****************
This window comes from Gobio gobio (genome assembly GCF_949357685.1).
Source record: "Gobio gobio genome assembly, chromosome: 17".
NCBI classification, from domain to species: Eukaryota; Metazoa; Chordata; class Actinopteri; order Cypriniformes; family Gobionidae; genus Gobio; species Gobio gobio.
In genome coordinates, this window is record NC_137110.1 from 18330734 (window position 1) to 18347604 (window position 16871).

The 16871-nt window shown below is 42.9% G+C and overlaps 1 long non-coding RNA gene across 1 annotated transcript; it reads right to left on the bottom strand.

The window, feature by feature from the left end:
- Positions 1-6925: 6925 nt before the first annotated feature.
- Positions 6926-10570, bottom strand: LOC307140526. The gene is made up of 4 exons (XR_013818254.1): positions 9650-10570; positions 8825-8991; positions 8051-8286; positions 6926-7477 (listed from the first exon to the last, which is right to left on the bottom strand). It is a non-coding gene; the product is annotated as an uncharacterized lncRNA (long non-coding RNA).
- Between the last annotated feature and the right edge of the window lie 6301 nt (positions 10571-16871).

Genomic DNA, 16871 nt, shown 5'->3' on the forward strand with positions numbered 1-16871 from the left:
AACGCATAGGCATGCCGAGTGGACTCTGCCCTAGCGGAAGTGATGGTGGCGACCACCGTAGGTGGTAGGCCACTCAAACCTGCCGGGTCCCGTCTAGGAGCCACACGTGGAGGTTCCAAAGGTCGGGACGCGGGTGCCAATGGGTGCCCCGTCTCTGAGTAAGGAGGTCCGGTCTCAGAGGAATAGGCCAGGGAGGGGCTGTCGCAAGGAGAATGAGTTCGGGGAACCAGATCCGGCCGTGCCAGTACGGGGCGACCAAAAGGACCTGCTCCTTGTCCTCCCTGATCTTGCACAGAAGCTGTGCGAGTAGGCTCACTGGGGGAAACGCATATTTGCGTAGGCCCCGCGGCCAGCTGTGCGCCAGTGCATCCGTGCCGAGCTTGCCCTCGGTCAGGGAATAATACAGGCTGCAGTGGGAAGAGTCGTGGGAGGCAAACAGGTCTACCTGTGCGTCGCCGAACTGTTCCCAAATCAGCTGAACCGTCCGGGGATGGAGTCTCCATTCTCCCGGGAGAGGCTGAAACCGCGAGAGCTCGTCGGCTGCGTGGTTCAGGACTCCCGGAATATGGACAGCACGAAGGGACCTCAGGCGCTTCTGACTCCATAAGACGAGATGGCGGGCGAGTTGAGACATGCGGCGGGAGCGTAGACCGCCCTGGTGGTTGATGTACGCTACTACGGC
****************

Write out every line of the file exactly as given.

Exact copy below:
This window comes from Gobio gobio (genome assembly GCF_949357685.1).
Source record: "Gobio gobio genome assembly, chromosome: 17".
NCBI classification, from domain to species: Eukaryota; Metazoa; Chordata; class Actinopteri; order Cypriniformes; family Gobionidae; genus Gobio; species Gobio gobio.
In genome coordinates, this window is record NC_137110.1 from 18330734 (window position 1) to 18347604 (window position 16871).

The 16871-nt window shown below is 42.9% G+C and overlaps 1 long non-coding RNA gene across 1 annotated transcript; it reads right to left on the bottom strand.

The window, feature by feature from the left end:
- Positions 1-6925: 6925 nt before the first annotated feature.
- Positions 6926-10570, bottom strand: LOC307140526. The gene is made up of 4 exons (XR_013818254.1): positions 9650-10570; positions 8825-8991; positions 8051-8286; positions 6926-7477 (listed from the first exon to the last, which is right to left on the bottom strand). It is a non-coding gene; the product is annotated as an uncharacterized lncRNA (long non-coding RNA).
- Between the last annotated feature and the right edge of the window lie 6301 nt (positions 10571-16871).

Genomic DNA, 16871 nt, shown 5'->3' on the forward strand with positions numbered 1-16871 from the left:
AACGCATAGGCATGCCGAGTGGACTCTGCCCTAGCGGAAGTGATGGTGGCGACCACCGTAGGTGGTAGGCCACTCAAACCTGCCGGGTCCCGTCTAGGAGCCACACGTGGAGGTTCCAAAGGTCGGGACGCGGGTGCCAATGGGTGCCCCGTCTCTGAGTAAGGAGGTCCGGTCTCAGAGGAATAGGCCAGGGAGGGGCTGTCGCAAGGAGAATGAGTTCGGGGAACCAGATCCGGCCGTGCCAGTACGGGGCGACCAAAAGGACCTGCTCCTTGTCCTCCCTGATCTTGCACAGAAGCTGTGCGAGTAGGCTCACTGGGGGAAACGCATATTTGCGTAGGCCCCGCGGCCAGCTGTGCGCCAGTGCATCCGTGCCGAGCTTGCCCTCGGTCAGGGAATAATACAGGCTGCAGTGGGAAGAGTCGTGGGAGGCAAACAGGTCTACCTGTGCGTCGCCGAACTGTTCCCAAATCAGCTGAACCGTCCGGGGATGGAGTCTCCATTCTCCCGGGAGAGGCTGAAACCGCGAGAGCTCGTCGGCTGCGTGGTTCAGGACTCCCGGAATATGGACAGCACGAAGGGACCTCAGGCGCTTCTGACTCCATAAGACGAGATGGCGGGCGAGTTGAGACATGCGGCGGGAGCGTAGACCGCCCTGGTGGTTGATGTACGCTACTACGGC